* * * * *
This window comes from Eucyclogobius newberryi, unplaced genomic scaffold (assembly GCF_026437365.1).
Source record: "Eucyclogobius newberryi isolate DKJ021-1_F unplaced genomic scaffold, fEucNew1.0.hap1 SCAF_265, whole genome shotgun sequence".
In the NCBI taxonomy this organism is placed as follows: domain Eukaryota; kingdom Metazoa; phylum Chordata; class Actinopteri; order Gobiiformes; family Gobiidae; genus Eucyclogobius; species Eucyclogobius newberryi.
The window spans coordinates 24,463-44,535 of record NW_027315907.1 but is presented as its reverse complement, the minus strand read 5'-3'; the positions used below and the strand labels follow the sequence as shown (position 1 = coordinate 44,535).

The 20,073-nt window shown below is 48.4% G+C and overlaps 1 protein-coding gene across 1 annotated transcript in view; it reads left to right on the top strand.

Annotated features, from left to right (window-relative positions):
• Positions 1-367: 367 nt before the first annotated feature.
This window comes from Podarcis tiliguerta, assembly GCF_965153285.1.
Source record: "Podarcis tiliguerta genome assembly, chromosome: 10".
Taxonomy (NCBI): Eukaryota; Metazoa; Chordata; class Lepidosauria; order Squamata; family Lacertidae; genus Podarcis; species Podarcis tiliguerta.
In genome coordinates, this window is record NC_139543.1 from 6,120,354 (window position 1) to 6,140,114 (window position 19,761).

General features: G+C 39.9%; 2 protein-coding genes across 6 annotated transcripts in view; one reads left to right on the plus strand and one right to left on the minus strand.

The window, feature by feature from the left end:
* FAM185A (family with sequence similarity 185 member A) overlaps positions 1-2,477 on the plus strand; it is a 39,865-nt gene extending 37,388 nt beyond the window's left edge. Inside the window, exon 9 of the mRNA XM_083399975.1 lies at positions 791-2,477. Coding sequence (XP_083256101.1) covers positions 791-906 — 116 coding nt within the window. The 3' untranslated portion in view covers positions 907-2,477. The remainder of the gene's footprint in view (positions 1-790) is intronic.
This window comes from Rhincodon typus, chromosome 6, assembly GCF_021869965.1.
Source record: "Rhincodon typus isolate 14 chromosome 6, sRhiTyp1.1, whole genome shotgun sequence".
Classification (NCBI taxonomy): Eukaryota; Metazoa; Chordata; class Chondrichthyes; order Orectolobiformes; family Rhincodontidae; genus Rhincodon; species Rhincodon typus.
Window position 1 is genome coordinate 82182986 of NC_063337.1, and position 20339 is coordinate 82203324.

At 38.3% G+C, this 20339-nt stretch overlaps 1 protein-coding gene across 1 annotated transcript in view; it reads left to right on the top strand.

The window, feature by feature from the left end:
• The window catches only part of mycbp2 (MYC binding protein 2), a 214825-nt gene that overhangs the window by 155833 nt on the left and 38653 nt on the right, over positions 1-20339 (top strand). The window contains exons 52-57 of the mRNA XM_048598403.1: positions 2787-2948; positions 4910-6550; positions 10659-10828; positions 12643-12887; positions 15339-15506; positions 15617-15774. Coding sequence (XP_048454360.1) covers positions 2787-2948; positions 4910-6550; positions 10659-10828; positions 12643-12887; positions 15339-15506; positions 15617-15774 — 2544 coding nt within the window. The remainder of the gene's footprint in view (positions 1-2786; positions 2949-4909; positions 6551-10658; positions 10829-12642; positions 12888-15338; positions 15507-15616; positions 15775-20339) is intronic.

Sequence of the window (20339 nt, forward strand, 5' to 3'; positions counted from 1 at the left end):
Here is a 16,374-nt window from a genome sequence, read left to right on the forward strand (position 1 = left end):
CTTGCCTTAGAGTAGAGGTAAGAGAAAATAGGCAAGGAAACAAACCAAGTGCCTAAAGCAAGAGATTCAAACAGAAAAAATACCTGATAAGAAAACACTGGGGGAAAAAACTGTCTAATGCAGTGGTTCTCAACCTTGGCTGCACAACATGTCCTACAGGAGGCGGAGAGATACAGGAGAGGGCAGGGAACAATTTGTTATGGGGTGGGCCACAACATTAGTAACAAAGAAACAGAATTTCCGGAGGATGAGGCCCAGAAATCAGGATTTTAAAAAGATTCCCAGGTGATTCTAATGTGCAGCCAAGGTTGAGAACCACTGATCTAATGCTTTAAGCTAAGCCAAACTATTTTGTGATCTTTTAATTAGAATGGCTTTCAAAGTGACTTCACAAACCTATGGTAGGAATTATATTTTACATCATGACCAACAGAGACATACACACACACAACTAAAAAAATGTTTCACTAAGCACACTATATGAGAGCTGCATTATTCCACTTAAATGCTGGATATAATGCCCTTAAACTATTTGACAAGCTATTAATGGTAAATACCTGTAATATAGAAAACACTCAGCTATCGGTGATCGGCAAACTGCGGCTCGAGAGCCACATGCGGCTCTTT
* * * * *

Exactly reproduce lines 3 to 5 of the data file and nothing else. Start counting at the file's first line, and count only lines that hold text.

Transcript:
In the NCBI taxonomy this organism is placed as follows: domain Eukaryota; kingdom Metazoa; phylum Chordata; class Actinopteri; order Gobiiformes; family Gobiidae; genus Eucyclogobius; species Eucyclogobius newberryi.
The window spans coordinates 24,463-44,535 of record NW_027315907.1 but is presented as its reverse complement, the minus strand read 5'-3'; the positions used below and the strand labels follow the sequence as shown (position 1 = coordinate 44,535).

The 20,073-nt window shown below is 48.4% G+C and overlaps 1 protein-coding gene across 1 annotated transcript in view; it reads left to right on the top strand.